Like most North American Green parties, the basis of the Green-Rainbow Party's platform stems from the 10 key values. The 10 key values are: grassroots democracy, ecological wisdom, social justice and equal opportunity, nonviolence, decentralization, community-based economics, feminism, respect for diversity, personal and global responsibility, and future focus and sustainability.

Causes and initiatives[edit]

The party has been involved in co-organizing an annual March to Abolish Poverty[16] since 2004. Like many minor parties that view the Democratic and Republican parties as creating difficult ballot access laws, the party has also pushed for electoral reforms, particularly instant run-off voting (IRV). The party also champions universal health care and strongly supports the Massachusetts Supreme Judicial Court's decision to allow same-sex marriages within Massachusetts.


  1. ^ "Return of Votes for Massachusetts State Election November 5th, 2002" (PDF). Massachusetts Elections Divistion. July 31, 2012. Retrieved 17 March 2015.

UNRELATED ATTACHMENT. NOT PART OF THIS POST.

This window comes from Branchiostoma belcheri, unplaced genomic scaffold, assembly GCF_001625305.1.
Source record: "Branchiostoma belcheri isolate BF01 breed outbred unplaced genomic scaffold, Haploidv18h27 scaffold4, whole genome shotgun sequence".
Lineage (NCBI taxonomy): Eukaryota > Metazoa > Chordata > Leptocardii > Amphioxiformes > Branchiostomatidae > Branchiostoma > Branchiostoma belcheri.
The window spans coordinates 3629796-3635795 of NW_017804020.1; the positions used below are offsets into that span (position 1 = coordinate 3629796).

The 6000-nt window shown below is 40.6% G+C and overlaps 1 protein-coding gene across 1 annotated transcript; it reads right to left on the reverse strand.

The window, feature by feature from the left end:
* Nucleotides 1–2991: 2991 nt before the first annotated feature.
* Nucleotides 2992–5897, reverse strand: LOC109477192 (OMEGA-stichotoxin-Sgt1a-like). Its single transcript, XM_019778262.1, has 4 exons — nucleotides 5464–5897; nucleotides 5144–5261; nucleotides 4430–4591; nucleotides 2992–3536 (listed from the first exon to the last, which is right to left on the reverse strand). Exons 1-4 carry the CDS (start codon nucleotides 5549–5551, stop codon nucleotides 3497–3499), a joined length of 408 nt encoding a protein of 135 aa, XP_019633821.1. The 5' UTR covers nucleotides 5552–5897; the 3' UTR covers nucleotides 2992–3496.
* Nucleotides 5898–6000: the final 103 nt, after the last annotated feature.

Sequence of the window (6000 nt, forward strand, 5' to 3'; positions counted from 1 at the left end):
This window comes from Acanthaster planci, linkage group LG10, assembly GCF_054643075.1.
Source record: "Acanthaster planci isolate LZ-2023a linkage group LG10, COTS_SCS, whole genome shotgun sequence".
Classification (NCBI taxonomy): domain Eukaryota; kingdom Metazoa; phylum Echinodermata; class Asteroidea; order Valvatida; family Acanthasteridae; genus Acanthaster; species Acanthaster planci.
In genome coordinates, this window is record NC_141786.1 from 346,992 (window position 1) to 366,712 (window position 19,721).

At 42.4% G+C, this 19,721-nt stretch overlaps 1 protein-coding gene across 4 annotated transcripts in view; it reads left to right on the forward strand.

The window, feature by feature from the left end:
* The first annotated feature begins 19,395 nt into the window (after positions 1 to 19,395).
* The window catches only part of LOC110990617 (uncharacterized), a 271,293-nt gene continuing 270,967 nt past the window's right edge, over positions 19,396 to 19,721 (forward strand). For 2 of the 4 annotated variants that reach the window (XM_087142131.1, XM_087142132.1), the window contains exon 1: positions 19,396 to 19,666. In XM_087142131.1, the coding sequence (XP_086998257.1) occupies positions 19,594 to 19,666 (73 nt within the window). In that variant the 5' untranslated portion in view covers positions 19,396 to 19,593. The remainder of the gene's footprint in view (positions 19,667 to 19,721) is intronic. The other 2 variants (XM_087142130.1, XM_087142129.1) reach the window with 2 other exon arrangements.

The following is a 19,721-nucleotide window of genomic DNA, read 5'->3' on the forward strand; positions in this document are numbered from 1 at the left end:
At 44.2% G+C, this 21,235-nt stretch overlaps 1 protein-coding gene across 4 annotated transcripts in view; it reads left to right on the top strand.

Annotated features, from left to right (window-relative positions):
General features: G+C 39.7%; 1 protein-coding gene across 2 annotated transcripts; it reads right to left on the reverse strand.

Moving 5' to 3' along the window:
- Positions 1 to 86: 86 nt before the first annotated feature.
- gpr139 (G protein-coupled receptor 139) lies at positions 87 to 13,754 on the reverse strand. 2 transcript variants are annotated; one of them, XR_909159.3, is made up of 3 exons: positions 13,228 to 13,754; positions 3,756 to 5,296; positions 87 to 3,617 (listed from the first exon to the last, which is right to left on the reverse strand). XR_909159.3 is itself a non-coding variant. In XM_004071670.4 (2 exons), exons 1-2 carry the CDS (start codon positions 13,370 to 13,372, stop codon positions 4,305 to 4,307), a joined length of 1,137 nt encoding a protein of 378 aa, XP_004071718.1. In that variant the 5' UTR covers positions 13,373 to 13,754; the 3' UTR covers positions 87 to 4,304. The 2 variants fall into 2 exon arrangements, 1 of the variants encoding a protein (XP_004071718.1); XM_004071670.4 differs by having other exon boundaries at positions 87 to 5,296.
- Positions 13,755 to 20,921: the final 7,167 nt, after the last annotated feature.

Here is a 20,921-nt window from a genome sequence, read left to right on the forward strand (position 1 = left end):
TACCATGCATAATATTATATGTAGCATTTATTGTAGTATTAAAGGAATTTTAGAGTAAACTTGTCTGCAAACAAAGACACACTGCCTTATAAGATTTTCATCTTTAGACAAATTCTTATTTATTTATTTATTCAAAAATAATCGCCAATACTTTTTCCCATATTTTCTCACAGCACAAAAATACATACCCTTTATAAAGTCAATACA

2. ^ "Massachusetts Green and Rainbow Coalition Parties Merge.". Green Party of the United States. May 3, 2002. Retrieved 28 October 2011. 
  3. ^ [1] Archived April 18, 2006 at the Wayback Machine
  4. ^ [2][dead link]
  5. ^ "Nurse quits lieutenant governor race - The Boston Globe". 2006-09-02. Retrieved 2015-12-25. 
  6. ^ "2006 Massachusetts General Election Results - Boston Globe". Retrieved 2015-12-25. 
  7. ^ [3] Archived August 25, 2010 at the Wayback Machine
  8. ^ [4][dead link]
  9. ^ Lori Stabile. "Gubernatorial candidate Jill Stein of Green-Rainbow Party, introduces lieutenant governor candidate Richard P. Purcell, of Holyoke". Retrieved 2015-12-25. 
  10. ^ "Lenox man in 4th Berkshire race - Berkshire Eagle Online". 2010-04-02. Retrieved 2015-12-25. 
  11. ^ "Blog Archive » MA Green-Rainbow candidates to challenge incumbents in 2010 - America's #1 Source for Green Party News & Views". Green Party Watch. 2015-12-18. Retrieved 2015-12-25. 
  12. ^ [5] Archived May 3, 2010 at the Wayback Machine
  13. ^ "Blog Archive » Top State House Green Party Campaigns - America's #1 Source for Green Party News & Views". Green Party Watch. 2015-12-18. Retrieved 2015-12-25. 
  14. ^ "Blog Archive » Post-election Green Party 2010 ballot access roundup - America's #1 Source for Green Party News & Views". Green Party Watch. 2010-11-03. Retrieved 2015-12-25. 
  15. ^ "US presidential election results - 2012 -". Retrieved 28 November 2014. 
  16. ^ "". Retrieved 2015-12-25.